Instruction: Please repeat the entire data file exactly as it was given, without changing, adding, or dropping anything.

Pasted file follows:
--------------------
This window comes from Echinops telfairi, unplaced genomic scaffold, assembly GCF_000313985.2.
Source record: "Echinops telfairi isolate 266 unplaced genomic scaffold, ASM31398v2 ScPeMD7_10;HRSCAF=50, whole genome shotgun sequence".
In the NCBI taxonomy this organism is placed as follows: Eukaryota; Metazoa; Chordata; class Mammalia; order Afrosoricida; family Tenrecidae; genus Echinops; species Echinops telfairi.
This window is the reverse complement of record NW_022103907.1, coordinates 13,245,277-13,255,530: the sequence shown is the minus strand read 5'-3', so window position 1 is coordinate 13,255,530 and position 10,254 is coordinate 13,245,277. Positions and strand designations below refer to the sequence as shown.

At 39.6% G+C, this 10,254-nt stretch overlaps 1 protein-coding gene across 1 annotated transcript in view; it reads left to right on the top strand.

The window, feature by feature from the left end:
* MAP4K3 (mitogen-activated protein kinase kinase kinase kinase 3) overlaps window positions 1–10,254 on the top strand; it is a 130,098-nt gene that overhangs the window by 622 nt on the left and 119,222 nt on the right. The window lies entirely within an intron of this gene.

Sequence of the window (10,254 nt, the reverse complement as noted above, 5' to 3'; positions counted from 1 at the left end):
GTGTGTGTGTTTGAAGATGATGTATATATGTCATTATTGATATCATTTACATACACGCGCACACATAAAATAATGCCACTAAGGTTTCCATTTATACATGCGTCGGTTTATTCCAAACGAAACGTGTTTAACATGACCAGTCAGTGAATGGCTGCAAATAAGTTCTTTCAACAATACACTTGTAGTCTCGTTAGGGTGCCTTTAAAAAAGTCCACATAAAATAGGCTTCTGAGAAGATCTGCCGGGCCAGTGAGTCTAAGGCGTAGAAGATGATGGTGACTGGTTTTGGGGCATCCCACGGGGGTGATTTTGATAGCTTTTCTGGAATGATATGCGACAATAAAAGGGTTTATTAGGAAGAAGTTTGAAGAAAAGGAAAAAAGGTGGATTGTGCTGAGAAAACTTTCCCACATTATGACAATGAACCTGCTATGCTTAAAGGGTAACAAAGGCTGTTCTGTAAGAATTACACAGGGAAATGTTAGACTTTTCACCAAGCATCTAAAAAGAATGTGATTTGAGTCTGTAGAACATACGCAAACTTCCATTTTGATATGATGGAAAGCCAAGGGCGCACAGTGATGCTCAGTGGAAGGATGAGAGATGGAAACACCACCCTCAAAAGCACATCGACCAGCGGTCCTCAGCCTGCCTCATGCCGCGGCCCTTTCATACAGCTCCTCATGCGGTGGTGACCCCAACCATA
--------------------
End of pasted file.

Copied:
This window comes from Echinops telfairi, unplaced genomic scaffold, assembly GCF_000313985.2.
Source record: "Echinops telfairi isolate 266 unplaced genomic scaffold, ASM31398v2 ScPeMD7_10;HRSCAF=50, whole genome shotgun sequence".
In the NCBI taxonomy this organism is placed as follows: Eukaryota; Metazoa; Chordata; class Mammalia; order Afrosoricida; family Tenrecidae; genus Echinops; species Echinops telfairi.
This window is the reverse complement of record NW_022103907.1, coordinates 13,245,277-13,255,530: the sequence shown is the minus strand read 5'-3', so window position 1 is coordinate 13,255,530 and position 10,254 is coordinate 13,245,277. Positions and strand designations below refer to the sequence as shown.

At 39.6% G+C, this 10,254-nt stretch overlaps 1 protein-coding gene across 1 annotated transcript in view; it reads left to right on the top strand.

The window, feature by feature from the left end:
* MAP4K3 (mitogen-activated protein kinase kinase kinase kinase 3) overlaps window positions 1–10,254 on the top strand; it is a 130,098-nt gene that overhangs the window by 622 nt on the left and 119,222 nt on the right. The window lies entirely within an intron of this gene.

Sequence of the window (10,254 nt, the reverse complement as noted above, 5' to 3'; positions counted from 1 at the left end):
GTGTGTGTGTTTGAAGATGATGTATATATGTCATTATTGATATCATTTACATACACGCGCACACATAAAATAATGCCACTAAGGTTTCCATTTATACATGCGTCGGTTTATTCCAAACGAAACGTGTTTAACATGACCAGTCAGTGAATGGCTGCAAATAAGTTCTTTCAACAATACACTTGTAGTCTCGTTAGGGTGCCTTTAAAAAAGTCCACATAAAATAGGCTTCTGAGAAGATCTGCCGGGCCAGTGAGTCTAAGGCGTAGAAGATGATGGTGACTGGTTTTGGGGCATCCCACGGGGGTGATTTTGATAGCTTTTCTGGAATGATATGCGACAATAAAAGGGTTTATTAGGAAGAAGTTTGAAGAAAAGGAAAAAAGGTGGATTGTGCTGAGAAAACTTTCCCACATTATGACAATGAACCTGCTATGCTTAAAGGGTAACAAAGGCTGTTCTGTAAGAATTACACAGGGAAATGTTAGACTTTTCACCAAGCATCTAAAAAGAATGTGATTTGAGTCTGTAGAACATACGCAAACTTCCATTTTGATATGATGGAAAGCCAAGGGCGCACAGTGATGCTCAGTGGAAGGATGAGAGATGGAAACACCACCCTCAAAAGCACATCGACCAGCGGTCCTCAGCCTGCCTCATGCCGCGGCCCTTTCATACAGCTCCTCATGCGGTGGTGACCCCAACCATA